Monday, August 22, 2011

“Imperial Glory” by Richard Williams (Black Library)


Tired & weary, the Imperial Guard face an Ork infestation.

Tired and broken by war, the men of the Brimlock Eleventh Imperial Guard are a force on the verge of collapse. Having been stretched across the galaxy by their loyalty to the Emperor, they are presented with one final battle that will allow them reward they all seek: to colonise the distant world of Voor and live out the rest of their days in peace. All that stands in their way is a force of savages – a plague of feral orks that has spread across the planet. But can the Brimlock’s battered bodies and minds hold up to this greenskin invasion?

The Imperial Guard always present an interesting perspective on the Warhammer 40,000 universe: considerable in number, but physically unimpressive next to Space Marines, they are the backbone of the Imperium’s forces. Imperial Glory offers an interesting and original take on the plight of the Guardsmen, and despite a slightly rocky start, was very enjoyable, and a novel with surprising heart.

Imperial Glory tells us of the Brimlock Dragoons, an Imperial Guard force sent to a distant planet to purge it of the ork taint. The planet is independent, not beholden to the Imperial Administratum, but the crash-landing of an ork hulk is beyond their capabilities to deal with. As the Brimlocks do what they do best – fight – they struggle with internal regimental problems and rivalries, and also a relentless enemy they consistently underestimate.

The first few opening chapters were strangely impersonal, given that this novel is, ultimately, a character-driven story. It’s not entirely clear which characters you’re supposed to like, which is something I rather liked about the novel. Lieutenant Carson, for example, is an arrogant bully in some ways, but he is beloved of his men. Major Stanhope, perhaps the most interesting character in the novel, is broken and apathetic. Blanks is suffering from amnesia (which I thought offered some interesting potential to introduce the reader to regimental society and traditions, he didn’t feature quite as much as I’d expected).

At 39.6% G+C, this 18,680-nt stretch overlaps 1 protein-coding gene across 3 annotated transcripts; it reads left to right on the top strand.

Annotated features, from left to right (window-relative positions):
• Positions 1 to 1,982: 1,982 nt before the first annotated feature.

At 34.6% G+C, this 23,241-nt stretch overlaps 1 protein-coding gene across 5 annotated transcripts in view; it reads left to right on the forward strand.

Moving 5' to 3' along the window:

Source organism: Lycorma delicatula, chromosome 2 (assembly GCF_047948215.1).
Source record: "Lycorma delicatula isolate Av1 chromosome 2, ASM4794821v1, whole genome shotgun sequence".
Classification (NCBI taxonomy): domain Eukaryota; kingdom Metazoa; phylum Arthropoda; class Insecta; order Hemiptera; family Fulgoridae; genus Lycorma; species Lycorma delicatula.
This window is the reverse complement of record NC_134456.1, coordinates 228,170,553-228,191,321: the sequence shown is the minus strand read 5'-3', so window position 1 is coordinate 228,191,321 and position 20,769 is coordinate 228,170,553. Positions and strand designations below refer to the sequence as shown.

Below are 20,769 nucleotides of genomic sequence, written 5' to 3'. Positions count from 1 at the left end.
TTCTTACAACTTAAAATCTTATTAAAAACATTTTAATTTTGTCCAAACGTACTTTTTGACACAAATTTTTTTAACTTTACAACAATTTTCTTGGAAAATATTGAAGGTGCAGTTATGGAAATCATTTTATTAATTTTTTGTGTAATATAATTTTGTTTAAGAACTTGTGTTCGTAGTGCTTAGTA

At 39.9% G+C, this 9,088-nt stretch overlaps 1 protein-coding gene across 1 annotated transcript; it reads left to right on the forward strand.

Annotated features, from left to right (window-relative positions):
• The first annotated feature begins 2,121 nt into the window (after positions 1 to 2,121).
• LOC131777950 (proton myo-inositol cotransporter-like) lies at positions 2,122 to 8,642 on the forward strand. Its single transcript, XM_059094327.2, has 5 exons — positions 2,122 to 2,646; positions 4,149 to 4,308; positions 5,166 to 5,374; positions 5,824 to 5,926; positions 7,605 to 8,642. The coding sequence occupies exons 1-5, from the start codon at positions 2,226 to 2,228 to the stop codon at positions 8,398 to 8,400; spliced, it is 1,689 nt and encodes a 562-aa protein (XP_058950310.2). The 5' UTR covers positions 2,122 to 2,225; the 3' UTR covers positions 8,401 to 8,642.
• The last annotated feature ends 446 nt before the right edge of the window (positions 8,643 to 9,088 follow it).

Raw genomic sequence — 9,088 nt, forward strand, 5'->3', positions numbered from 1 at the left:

As the story progresses, readers will become ever-more invested in the characters’ plight, situation and ultimately their fates. Considering the cast, Williams does a very good job of making us empathise with this dysfunctional, weary and broken regiment. It’s very nicely done.

Imperial Glory is a different type of Imperial Guard novel, and takes some interesting turns. As mentioned above, it is far more about the characters than the ork-cleansing mission they have been sent on. Williams treats all of the characters as if they were established characters. This worked for the most part, but sometimes (particularly early on in the novel) I felt a little too in the dark about this or that character and ‘historical’ event. For the main characters, we slowly get to know more of their back-stories (Major Stanhope’s history with the regiment is a tragic tale of unintended betrayal). The novel is, therefore, very tantalising in its sparse level of details. Some earlier revelations about certain back stories would have been welcome, but I think Williams has handled and balanced the necessity to inform and entertain us very well. All of the main characters – and not a few of the lesser characters – have something in their past that weighs on their minds and informs their actions.

The Brimlock officers are an interesting bunch, and have something else entirely removed from their current battles on their minds: the chance to head home, to be selected as a member of the colour guard. This potential reward, dangling over all of them, makes them either foolhardy as they try to win a place home, or complacent after winning one. Neither trait is good for their men, and the men of the Brimlock 11th endure the consequences of each of their successes and failures.

What began as a slightly muddled novel, ended on a master stroke. I read the second half of Imperial Glory in a single sitting (a little over 200 pages), so compulsive was the story. Williams’ writing is very good, the dialogue interesting, well-paced and realistic. (As an aside, I must say I like that Black Library novels as a whole feature ever-decreasing amounts of bad or cringe-worthy dialogue.)

Imperial Glory has a moving denouement, something I haven’t read in WH40k fiction outside of Dan Abnett’s Gaunt’s Ghosts series. The novel is populated by interesting, diverse and three-dimensional characters. It is a nuanced and intelligent examination of the physical and psychic toll prolonged warfare exacts on soldiers.

I definitely recommend this to anyone who wants a WH40k novel featuring plenty of excellent action, but with a slight difference.

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